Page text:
I enjoy reading American history. One of my favorite authors, Stephen Ambrose, wrote extensively about World War II, and his work is thought provoking. One difficult aspect of WW2 history is how a part of our fighting forces were treated. When WWII started, many Americans volunteered to fight for their country. But laws of discrimination (called Jim Crow laws) prevented some of our black citizens from doing their part. Segregation was still practiced and black soldiers were treated poorly – some were put in more dangerous jobs than white soldiers, many were denied entry into army specialist schools, and those that excelled were not allowed to command white officers. Sadly, they were even served lower quality food and forced to ride separate military transportation in some towns.
All that started to change on December 26, 1944, during the worst fighting of the Battle of the Bulge. The U.S. Army issued an order that African American volunteers be integrated into white combat units, and that was the beginning of the end of the “Jim Crow” army in America.
It is unfortunate how human nature has contributed to the ills of men and women since the Garden of Eden. When Adam and Eve disobeyed God and walked away from relationship with Him, they incurred the consequences of a loss of God-given dignity for every person, an inequality between the sexes, and a growing mistrust and mistreatment of others. The loss of harmony between God and Adam and Eve has affected humanity for centuries on many levels.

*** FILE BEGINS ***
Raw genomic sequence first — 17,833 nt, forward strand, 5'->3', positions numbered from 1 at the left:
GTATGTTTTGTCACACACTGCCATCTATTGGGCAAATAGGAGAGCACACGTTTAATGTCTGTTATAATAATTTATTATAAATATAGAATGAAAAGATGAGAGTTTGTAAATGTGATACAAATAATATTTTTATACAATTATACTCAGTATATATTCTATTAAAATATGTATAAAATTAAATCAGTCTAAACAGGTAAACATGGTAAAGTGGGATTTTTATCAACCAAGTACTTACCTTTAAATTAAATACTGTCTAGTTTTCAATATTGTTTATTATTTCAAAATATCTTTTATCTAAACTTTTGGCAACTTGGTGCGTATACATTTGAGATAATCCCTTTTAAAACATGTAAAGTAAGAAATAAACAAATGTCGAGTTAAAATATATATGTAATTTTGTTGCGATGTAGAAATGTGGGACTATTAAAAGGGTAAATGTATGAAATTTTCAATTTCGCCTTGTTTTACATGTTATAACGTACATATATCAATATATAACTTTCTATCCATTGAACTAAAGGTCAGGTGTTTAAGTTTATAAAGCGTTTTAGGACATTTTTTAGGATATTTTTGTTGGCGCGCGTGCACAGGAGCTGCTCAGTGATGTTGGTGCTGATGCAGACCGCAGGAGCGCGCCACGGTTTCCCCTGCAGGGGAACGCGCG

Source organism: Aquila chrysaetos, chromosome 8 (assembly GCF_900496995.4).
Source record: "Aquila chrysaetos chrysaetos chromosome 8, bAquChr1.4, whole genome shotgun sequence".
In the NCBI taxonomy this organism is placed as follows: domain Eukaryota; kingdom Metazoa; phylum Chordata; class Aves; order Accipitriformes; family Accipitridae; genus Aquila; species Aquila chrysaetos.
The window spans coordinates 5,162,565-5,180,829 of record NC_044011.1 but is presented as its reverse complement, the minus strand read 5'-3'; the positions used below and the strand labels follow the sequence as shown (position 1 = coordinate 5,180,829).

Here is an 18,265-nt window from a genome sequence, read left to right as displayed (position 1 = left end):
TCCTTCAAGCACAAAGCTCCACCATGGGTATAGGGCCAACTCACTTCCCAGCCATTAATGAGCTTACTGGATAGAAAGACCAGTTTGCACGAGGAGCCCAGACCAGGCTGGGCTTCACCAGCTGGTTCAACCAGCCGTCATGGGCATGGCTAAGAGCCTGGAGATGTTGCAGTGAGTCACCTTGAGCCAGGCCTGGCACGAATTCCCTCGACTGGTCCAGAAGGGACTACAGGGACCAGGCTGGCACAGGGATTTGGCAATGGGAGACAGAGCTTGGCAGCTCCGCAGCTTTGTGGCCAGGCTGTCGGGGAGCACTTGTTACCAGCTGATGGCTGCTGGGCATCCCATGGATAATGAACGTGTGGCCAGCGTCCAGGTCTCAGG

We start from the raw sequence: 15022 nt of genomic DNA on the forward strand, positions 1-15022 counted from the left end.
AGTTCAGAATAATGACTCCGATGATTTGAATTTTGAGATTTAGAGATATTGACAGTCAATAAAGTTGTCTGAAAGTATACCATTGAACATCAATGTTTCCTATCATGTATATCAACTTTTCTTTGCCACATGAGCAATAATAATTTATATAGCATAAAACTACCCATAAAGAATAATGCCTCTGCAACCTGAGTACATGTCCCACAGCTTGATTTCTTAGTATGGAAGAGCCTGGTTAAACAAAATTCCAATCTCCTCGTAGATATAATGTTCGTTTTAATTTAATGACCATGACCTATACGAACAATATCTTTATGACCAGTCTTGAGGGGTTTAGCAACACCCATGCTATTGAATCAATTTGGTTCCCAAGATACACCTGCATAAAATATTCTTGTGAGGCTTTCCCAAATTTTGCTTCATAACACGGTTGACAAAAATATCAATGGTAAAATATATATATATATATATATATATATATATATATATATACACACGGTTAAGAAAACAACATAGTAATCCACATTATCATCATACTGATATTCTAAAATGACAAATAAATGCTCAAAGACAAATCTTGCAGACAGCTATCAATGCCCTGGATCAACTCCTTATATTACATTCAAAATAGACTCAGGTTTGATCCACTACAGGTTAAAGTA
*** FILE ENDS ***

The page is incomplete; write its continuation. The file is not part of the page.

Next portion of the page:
More than 2,000 years ago, the human race faced the darkest day in its history. Thankfully, the Lord Jesus Christ allowed himself to be crucified for the sins of every human being. In the moments before His eventual death, He issued a victorious cry, “It is finished!” The work that He finished was His perfect life and atoning death on the cross for sinners like you and me.
Jesus’ blood bought and brought redemption and forgiveness to all who would believe in Him, in essence, creating a multi-generational and multi-international army of Christ-followers. The death and resurrection of Jesus demands that blood-bought sinners of all backgrounds and cultures serve together as an interconnected and integrated Body of Jesus – recognizing His Lordship and determining to worship and serve Him – in His battle against Satan.
Read Revelation 7:9-17. The author of Revelation, John, saw a group of people whose lives had been purchased by the blood of Jesus. These people were from every tribe, language, people, and nation, and they sang one song in unity, “Salvation belongs to our God, who sits on the throne…” (v 10). What Jesus did was expected to impact how each of us lived our lives.
Today is a day to remember that followers of Jesus from different cultures must live out the reality of being purchased by His blood, for His purposes, and for His glory. We must live, work, worship, serve, pray, and honor Jesus side-by-side and arm-in-arm. There is no time or reason to allow the devil to weaken the Church of Jesus through divisive tactics of discrimination, envy, or prejudice. It is time to continue building and strengthening the Unity of the Spirit among brothers and sisters from different cultures. What can you do this week to create an atmosphere of impenetrable unity and genuine love among Christians on campus?
Live communally. Jesus calls us to connect our hearts and lives in united service to make His name the most famous one on campus, in the marketplace, and throughout the world.
Love is a verb,